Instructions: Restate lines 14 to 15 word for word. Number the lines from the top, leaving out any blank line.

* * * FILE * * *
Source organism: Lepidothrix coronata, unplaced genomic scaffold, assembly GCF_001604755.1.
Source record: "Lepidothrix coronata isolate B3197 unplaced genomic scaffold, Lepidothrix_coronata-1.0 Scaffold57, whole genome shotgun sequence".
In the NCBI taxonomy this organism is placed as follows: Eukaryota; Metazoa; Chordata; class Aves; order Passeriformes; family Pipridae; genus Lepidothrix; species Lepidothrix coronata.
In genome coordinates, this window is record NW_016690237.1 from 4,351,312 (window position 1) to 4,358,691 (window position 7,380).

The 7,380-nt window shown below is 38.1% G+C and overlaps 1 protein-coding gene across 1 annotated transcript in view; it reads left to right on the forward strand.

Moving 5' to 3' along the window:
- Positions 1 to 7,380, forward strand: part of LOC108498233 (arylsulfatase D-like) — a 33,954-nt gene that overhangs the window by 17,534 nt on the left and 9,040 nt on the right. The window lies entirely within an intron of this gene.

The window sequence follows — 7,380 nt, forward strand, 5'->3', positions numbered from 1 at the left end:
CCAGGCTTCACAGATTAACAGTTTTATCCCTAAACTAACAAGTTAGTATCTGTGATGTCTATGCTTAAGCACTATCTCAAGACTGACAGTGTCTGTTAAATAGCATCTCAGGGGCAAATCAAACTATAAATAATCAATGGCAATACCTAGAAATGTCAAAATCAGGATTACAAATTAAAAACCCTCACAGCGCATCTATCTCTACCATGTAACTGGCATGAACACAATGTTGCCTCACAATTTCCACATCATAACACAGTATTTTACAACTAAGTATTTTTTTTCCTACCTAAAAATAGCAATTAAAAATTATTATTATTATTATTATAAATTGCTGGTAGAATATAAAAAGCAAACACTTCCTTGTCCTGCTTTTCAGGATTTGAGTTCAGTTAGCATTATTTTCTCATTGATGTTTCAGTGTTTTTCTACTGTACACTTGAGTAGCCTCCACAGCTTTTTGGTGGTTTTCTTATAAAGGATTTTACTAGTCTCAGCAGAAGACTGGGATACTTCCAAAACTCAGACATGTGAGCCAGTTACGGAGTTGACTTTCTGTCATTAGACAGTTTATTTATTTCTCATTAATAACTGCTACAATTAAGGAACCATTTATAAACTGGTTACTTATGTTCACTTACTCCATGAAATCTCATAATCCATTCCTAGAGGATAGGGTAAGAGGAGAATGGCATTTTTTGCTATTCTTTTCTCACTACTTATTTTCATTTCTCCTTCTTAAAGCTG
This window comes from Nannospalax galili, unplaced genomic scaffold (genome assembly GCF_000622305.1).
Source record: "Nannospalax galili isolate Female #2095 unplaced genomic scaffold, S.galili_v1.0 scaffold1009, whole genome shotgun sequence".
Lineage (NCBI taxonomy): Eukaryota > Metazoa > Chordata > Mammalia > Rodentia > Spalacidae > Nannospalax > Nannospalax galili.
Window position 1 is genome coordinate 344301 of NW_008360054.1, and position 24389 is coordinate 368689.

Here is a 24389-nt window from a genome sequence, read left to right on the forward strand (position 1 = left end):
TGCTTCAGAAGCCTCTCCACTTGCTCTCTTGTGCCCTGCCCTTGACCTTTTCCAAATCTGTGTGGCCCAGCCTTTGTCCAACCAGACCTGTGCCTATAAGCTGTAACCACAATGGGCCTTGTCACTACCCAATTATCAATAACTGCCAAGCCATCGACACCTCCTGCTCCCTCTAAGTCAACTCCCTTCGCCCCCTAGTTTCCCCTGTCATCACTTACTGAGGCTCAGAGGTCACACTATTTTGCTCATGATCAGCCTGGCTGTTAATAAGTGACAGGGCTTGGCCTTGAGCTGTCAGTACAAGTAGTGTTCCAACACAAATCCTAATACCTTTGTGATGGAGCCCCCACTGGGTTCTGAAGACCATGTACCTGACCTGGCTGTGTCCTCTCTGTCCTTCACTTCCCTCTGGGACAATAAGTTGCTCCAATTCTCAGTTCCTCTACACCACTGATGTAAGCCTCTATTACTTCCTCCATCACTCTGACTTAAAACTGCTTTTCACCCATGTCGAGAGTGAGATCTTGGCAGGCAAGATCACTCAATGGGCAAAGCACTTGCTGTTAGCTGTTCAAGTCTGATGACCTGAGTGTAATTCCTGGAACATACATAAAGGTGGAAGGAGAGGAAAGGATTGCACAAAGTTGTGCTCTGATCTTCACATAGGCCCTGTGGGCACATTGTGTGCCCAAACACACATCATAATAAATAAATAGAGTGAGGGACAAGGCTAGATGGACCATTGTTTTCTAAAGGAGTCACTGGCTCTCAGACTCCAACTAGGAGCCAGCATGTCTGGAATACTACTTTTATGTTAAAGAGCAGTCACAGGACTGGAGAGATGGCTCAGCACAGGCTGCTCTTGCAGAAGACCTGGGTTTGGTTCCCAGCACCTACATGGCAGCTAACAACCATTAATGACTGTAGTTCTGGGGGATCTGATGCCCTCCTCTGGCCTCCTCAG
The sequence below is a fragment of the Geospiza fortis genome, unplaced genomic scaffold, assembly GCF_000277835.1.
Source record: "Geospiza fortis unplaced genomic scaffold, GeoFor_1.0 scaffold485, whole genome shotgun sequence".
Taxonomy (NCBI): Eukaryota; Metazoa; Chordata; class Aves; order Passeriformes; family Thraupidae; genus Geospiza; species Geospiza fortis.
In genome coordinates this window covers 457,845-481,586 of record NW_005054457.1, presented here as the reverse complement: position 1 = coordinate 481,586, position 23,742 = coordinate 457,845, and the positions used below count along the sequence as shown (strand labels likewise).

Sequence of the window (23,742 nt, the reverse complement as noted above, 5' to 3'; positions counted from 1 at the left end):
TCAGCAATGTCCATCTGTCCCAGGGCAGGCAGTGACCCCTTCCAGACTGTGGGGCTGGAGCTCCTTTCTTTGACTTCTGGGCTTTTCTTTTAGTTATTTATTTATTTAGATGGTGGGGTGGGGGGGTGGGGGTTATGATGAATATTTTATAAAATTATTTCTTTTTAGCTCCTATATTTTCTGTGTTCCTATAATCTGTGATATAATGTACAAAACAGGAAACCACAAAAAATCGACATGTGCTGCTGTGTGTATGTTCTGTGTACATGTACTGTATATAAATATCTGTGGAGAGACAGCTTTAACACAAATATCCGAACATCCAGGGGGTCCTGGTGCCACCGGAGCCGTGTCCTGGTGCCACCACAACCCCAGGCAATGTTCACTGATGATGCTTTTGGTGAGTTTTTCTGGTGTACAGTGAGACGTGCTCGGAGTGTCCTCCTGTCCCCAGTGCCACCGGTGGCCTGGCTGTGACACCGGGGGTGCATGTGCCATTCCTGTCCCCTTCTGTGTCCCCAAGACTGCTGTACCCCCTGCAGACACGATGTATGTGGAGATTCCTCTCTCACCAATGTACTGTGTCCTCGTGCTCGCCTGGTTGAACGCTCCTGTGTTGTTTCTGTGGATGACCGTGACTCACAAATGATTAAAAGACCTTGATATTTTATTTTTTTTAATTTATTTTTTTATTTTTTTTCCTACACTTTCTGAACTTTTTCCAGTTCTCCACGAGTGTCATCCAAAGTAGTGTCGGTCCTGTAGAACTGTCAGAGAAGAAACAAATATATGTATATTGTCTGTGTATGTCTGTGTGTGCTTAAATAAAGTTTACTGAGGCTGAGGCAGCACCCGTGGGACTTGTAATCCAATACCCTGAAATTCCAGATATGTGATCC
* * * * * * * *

Here is a 24389-nt window from a genome sequence, read left to right on the forward strand (position 1 = left end):
TGCTTCAGAAGCCTCTCCACTTGCTCTCTTGTGCCCTGCCCTTGACCTTTTCCAAATCTGTGTGGCCCAGCCTTTGTCCAACCAGACCTGTGCCTATAAGCTGTAACCACAATGGGCCTTGTCACTACCCAATTATCAATAACTGCCAAGCCATCGACACCTCCTGCTCCCTCTAAGTCAACTCCCTTCGCCCCCTAGTTTCCCCTGTCATCACTTACTGAGGCTCAGAGGTCACACTATTTTGCTCATGATCAGCCTGGCTGTTAATAAGTGACAGGGCTTGGCCTTGAGCTGTCAGTACAAGTAGTGTTCCAACACAAATCCTAATACCTTTGTGATGGAGCCCCCACTGGGTTCTGAAGACCATGTACCTGACCTGGCTGTGTCCTCTCTGTCCTTCACTTCCCTCTGGGACAATAAGTTGCTCCAATTCTCAGTTCCTCTACACCACTGATGTAAGCCTCTATTACTTCCTCCATCACTCTGACTTAAAACTGCTTTTCACCCATGTCGAGAGTGAGATCTTGGCAGGCAAGATCACTCAATGGGCAAAGCACTTGCTGTTAGCTGTTCAAGTCTGATGACCTGAGTGTAATTCCTGGAACATACATAAAGGTGGAAGGAGAGGAAAGGATTGCACAAAGTTGTGCTCTGATCTTCACATAGGCCCTGTGGGCACATTGTGTGCCCAAACACACATCATAATAAATAAATAGAGTGAGGGACAAGGCTAGATGGACCATTGTTTTCTAAAGGAGTCACTGGCTCTCAGACTCCAACTAGGAGCCAGCATGTCTGGAATACTACTTTTATGTTAAAGAGCAGTCACAGGACTGGAGAGATGGCTCAGCACAGGCTGCTCTTGCAGAAGACCTGGGTTTGGTTCCCAGCACCTACATGGCAGCTAACAACCATTAATGACTGTAGTTCTGGGGGATCTGATGCCCTCCTCTGGCCTCCTCAG